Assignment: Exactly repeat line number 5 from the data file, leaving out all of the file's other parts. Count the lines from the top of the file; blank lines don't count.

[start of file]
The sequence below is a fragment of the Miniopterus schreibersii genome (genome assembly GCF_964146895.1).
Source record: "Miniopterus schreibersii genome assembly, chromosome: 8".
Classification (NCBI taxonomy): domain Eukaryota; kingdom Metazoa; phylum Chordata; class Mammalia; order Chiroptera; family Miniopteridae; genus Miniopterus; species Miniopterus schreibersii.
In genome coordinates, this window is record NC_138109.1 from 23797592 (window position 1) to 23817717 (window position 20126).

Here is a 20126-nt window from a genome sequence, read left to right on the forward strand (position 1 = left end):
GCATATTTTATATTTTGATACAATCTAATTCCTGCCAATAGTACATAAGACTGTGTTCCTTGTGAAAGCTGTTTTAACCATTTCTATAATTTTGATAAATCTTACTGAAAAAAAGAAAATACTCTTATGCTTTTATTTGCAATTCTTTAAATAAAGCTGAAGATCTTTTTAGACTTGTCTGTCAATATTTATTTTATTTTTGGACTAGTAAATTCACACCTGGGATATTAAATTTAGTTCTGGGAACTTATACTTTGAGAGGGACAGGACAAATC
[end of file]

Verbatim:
Here is a 20126-nt window from a genome sequence, read left to right on the forward strand (position 1 = left end):